We regret to announce the death of Second Lieutenant W. E. Maitland from wounds received in action. Lieutenant Maitland, the son of Mr. George Maitland, of Kilmacolm, studied medicine in Glasgow University, where he took the degree of M.B., Ch.B., in 1913. After graduation he became house surgeon in the Royal Infirmary with Mr. Paterson, and thereafter was engaged in the outdoor department of the Western Infirmary. He returned to the Royal Infirmary in April of last year as house physician under Dr. Mackenzie Anderson. In 1909 Lieutenant Maitland joined the Officers' Training Corps, University Contingent, in which he was subsequently gazetted to a commission. Throughout his career as a student he was prominent as an athlete, and had played in the first Rugby fifteen for several seasons. At the outbreak of war Lieutenant Maitland transferred his services to the Special Reserve of Officers, from which he was gazetted to the 3rd Battalion Seaforth Highlanders. Popular with his fellow-students, among whom he had many friends, he was also devoted to his work, and his death on 24th December, 1914, at the age of 25 years, has cut short the promise of a brilliant career.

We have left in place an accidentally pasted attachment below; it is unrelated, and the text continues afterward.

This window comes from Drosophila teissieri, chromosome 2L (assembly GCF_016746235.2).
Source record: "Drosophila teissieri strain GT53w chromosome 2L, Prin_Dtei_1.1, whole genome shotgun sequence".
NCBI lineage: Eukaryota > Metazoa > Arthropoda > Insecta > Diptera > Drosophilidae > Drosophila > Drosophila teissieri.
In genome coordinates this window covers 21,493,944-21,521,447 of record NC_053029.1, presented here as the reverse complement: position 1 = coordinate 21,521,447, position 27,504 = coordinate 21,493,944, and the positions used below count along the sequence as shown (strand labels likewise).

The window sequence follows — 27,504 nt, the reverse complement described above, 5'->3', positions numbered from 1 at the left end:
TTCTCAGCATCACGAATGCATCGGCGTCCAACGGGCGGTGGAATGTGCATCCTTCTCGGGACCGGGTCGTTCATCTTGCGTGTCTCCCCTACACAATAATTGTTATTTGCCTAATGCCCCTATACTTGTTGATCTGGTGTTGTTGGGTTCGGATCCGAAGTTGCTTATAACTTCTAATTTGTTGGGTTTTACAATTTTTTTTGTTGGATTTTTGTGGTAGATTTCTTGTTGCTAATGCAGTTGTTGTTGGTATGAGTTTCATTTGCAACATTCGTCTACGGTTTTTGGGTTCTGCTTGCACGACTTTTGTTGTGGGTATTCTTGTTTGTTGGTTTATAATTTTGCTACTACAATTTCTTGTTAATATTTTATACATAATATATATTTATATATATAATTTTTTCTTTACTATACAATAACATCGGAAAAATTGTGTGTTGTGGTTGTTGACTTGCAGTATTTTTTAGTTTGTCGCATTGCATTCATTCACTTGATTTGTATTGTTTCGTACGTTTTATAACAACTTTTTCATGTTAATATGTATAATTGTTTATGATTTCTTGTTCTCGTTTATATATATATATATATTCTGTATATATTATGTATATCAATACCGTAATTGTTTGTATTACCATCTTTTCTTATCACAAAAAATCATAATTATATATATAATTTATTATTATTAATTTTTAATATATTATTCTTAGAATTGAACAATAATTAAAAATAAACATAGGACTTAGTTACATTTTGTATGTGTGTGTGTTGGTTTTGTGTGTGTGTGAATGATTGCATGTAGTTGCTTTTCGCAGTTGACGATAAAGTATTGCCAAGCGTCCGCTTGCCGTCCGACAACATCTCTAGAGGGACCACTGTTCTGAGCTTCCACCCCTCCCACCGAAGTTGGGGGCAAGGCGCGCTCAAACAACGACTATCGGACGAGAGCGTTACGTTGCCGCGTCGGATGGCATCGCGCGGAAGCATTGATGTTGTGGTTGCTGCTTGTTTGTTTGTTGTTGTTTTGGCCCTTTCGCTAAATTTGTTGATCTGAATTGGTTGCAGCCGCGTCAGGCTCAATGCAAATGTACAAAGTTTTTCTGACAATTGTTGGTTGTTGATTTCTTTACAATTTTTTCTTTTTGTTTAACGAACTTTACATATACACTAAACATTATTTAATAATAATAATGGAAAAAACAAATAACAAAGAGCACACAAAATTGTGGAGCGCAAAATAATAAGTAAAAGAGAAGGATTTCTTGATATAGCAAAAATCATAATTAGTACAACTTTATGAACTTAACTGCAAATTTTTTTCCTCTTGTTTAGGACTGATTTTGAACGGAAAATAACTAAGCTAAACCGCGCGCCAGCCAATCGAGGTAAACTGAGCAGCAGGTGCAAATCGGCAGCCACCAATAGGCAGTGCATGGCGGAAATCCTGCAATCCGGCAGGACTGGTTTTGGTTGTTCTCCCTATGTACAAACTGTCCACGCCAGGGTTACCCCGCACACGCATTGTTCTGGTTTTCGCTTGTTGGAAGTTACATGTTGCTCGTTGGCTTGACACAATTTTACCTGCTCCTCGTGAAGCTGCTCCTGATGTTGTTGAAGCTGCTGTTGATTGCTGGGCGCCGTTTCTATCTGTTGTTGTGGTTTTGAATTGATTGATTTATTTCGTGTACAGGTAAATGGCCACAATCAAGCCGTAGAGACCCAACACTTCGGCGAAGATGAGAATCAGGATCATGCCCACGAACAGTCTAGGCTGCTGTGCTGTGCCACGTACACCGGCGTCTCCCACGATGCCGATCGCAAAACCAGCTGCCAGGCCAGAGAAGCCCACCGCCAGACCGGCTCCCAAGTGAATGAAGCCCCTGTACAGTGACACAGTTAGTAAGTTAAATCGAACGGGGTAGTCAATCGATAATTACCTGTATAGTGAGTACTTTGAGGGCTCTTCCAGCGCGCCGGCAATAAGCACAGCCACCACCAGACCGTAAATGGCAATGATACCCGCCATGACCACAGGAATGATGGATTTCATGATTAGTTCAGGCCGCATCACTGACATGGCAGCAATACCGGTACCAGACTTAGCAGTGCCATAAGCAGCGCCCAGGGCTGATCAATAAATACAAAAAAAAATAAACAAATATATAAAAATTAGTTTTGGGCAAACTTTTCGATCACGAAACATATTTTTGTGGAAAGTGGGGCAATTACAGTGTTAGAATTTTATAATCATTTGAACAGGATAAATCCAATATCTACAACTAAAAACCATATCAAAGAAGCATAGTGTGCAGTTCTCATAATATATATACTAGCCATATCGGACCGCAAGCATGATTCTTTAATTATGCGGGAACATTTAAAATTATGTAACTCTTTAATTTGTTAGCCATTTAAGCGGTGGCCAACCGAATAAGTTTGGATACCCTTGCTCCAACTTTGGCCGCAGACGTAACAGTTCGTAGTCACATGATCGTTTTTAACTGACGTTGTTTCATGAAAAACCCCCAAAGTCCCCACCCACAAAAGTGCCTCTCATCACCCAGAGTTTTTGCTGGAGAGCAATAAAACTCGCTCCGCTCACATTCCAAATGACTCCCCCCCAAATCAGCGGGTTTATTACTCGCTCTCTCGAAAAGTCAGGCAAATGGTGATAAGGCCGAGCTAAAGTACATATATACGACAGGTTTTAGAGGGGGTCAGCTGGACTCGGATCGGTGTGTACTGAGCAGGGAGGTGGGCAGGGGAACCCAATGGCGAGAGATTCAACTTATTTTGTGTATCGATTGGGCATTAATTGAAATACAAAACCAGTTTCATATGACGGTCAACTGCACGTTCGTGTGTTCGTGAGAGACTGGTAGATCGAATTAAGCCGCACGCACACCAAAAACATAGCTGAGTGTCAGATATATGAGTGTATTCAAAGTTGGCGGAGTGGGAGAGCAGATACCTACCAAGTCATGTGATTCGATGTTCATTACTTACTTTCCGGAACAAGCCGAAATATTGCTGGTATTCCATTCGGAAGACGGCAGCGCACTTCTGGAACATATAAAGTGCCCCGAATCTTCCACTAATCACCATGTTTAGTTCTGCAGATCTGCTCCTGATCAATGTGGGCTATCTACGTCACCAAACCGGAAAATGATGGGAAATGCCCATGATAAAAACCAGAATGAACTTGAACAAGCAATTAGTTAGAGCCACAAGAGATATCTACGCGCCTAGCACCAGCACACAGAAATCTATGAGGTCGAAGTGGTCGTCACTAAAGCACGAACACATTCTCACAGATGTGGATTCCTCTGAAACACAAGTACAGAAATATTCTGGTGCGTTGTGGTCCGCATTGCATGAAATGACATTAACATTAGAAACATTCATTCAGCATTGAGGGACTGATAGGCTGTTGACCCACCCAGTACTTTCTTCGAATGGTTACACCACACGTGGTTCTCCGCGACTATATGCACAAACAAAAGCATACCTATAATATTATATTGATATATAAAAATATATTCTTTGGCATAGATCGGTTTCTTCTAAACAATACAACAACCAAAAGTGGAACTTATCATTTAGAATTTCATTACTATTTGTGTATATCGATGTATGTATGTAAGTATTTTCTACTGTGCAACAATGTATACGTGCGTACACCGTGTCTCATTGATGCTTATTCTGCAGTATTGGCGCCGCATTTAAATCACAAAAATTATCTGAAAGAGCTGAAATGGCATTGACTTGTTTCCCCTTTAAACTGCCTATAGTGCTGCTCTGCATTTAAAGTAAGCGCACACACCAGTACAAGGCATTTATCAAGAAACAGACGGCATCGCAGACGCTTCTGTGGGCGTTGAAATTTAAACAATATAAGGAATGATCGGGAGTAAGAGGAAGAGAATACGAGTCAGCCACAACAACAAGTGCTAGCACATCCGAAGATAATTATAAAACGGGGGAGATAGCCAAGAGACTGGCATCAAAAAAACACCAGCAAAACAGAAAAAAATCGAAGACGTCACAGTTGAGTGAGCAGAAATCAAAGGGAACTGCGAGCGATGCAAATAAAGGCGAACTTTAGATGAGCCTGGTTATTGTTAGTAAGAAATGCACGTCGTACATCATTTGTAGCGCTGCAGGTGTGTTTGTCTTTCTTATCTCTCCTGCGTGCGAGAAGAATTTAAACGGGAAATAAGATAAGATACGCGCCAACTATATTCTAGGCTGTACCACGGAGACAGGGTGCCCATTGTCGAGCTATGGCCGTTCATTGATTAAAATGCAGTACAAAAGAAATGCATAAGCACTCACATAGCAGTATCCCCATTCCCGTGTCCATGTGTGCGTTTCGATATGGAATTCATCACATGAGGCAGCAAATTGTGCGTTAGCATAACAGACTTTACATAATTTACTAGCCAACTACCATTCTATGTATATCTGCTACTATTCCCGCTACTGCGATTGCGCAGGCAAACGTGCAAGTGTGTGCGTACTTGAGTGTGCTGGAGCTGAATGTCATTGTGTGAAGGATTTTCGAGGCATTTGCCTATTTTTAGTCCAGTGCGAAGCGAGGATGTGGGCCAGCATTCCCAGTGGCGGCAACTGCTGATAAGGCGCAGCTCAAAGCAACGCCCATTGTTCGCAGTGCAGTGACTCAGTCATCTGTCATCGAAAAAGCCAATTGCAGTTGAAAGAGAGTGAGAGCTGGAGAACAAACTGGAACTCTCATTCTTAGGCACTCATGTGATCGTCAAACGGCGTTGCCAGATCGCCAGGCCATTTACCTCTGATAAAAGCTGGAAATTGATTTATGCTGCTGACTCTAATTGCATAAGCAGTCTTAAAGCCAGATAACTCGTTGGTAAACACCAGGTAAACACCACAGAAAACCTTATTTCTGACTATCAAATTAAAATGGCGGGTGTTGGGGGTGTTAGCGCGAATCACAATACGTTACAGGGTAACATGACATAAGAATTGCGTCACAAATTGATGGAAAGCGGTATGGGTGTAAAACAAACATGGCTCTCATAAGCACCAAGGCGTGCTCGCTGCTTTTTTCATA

W. E. Maitland, 2nd Lieutenant, 3rd Seaforth Highlanders, attached to Black Watch, died of wounds received in action, 24th December, aged 25, son of George Maitland Duncrag.
William Ebenezer Maitland was a native of Kilmacolm. He attended Glasgow High School before attending the University of Glasgow where he studied medicine. He won class certificates in Physics, Practical Zoology and Diseases of the Throat and Nose, and went on to obtain his degree (MB ChB) in 1913.
He was working as house physician in Glasgow Royal Infirmary at the outbreak of war. He took a commission as 2nd Lieutenant in the Third Battalion of the Seaforth Highlanders from August 15th 1914 and was soon drafted to the front with the 2nd Battalion of the Black Watch, to which he had been gazetted.
Second Lieutenant Maitland was wounded in the trenches 500 yards from Richebourg l'Avouve on 21st December 1914. Sadly he did not make it home for Christmas, dying from wounds on Christmas Eve.
William Maitland was fondly remembered by his university friends. 'Teddy' was remembered as one of the kindest-hearted and most genuine of men. He was popular in the rugby team and is said to have spent many hours improving his ruby skills and trying to impart to others the same love of sport, clean living and fresh air that inspired him. His life was cut short at the beginning of what promised to be a brilliant and useful career, leaving many to mourn his loss.